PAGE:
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      Towards parsimony in habit measurement: Testing the convergent and predictive validity of an automaticity subscale of the Self-Report Habit Index

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          Abstract

          Background

          The twelve-item Self-Report Habit Index (SRHI) is the most popular measure of energy-balance related habits. This measure characterises habit by automatic activation, behavioural frequency, and relevance to self-identity. Previous empirical research suggests that the SRHI may be abbreviated with no losses in reliability or predictive utility. Drawing on recent theorising suggesting that automaticity is the ‘active ingredient’ of habit-behaviour relationships, we tested whether an automaticity-specific SRHI subscale could capture habit-based behaviour patterns in self-report data.

          Methods

          A content validity task was undertaken to identify a subset of automaticity indicators within the SRHI. The reliability, convergent validity and predictive validity of the automaticity item subset was subsequently tested in secondary analyses of all previous SRHI applications, identified via systematic review, and in primary analyses of four raw datasets relating to energy‐balance relevant behaviours (inactive travel, active travel, snacking, and alcohol consumption).

          Results

          A four-item automaticity subscale (the ‘Self-Report Behavioural Automaticity Index’; ‘SRBAI’) was found to be reliable and sensitive to two hypothesised effects of habit on behaviour: a habit-behaviour correlation, and a moderating effect of habit on the intention-behaviour relationship.

          Conclusion

          The SRBAI offers a parsimonious measure that adequately captures habitual behaviour patterns. The SRBAI may be of particular utility in predicting future behaviour and in studies tracking habit formation or disruption.

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          Most cited references 66

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          A power primer.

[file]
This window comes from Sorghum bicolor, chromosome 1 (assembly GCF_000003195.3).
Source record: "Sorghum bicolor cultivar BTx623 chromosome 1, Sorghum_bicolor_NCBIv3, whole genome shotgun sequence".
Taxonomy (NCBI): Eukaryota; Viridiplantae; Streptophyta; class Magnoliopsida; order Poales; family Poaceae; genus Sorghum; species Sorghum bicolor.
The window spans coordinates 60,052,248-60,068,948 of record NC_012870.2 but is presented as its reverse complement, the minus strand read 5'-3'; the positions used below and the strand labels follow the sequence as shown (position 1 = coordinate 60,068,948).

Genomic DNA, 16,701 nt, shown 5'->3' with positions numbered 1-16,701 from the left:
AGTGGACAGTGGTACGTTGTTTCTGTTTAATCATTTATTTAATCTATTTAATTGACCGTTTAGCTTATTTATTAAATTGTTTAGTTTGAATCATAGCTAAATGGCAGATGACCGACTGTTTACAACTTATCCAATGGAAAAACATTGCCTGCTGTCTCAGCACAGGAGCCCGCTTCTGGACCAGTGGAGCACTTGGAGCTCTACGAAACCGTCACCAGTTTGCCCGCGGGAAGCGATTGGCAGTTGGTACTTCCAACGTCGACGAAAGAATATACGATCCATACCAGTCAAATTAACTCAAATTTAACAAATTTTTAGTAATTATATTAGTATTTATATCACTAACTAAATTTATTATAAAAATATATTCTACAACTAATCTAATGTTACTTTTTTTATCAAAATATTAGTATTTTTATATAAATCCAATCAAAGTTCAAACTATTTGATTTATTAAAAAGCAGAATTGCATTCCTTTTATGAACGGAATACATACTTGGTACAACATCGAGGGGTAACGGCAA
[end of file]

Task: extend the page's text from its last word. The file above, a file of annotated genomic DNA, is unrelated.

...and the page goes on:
Jacob Cohen (1992)
          One possible reason for the continued neglect of statistical power analysis in research in the behavioral sciences is the inaccessibility of or difficulty with the standard material. A convenient, although not comprehensive, presentation of required sample sizes is provided here. Effect-size indexes and conventional values for these are given for operationally defined small, medium, and large effects. The sample sizes necessary for .80 power to detect effects at these levels are tabled for eight standard statistical tests: (a) the difference between independent means, (b) the significance of a product-moment correlation, (c) the difference between independent rs, (d) the sign test, (e) the difference between independent proportions, (f) chi-square tests for goodness of fit and contingency tables, (g) one-way analysis of variance, and (h) the significance of a multiple or multiple partial correlation.
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            Reflections on Past Behavior: A Self-Report Index of Habit Strength1

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              How are habits formed: Modelling habit formation in the real world

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                Author and article information

                Journal
                Int J Behav Nutr Phys Act
                Int J Behav Nutr Phys Act
                The International Journal of Behavioral Nutrition and Physical Activity
                BioMed Central
                1479-5868
                2012
                30 August 2012
                : 9
                : 102
                Affiliations
                [1 ]Health Behaviour Research Centre, Department of Epidemiology & Public Health, University College London, Gower Street, London, WC1E 6BT, UK
                [2 ]Peninsula College of Medicine & Dentistry, University of Exeter, St. Luke’s Campus, Heavitree Road, Exeter, EX1 2LU, UK
                [3 ]Amsterdam School of Communication Research, University of Amsterdam, Kloveniersburgwal 48, 1012 CX, Amsterdam, The Netherlands
                Article
                1479-5868-9-102
                10.1186/1479-5868-9-102
                3552971
                22935297
                Copyright ©2012 Gardner et al.; licensee BioMed Central Ltd.

                This is an Open Access article distributed under the terms of the Creative Commons Attribution License ( http://creativecommons.org/licenses/by/2.0), which permits unrestricted use, distribution, and reproduction in any medium, provided the original work is properly cited.

                Categories
                Methodology

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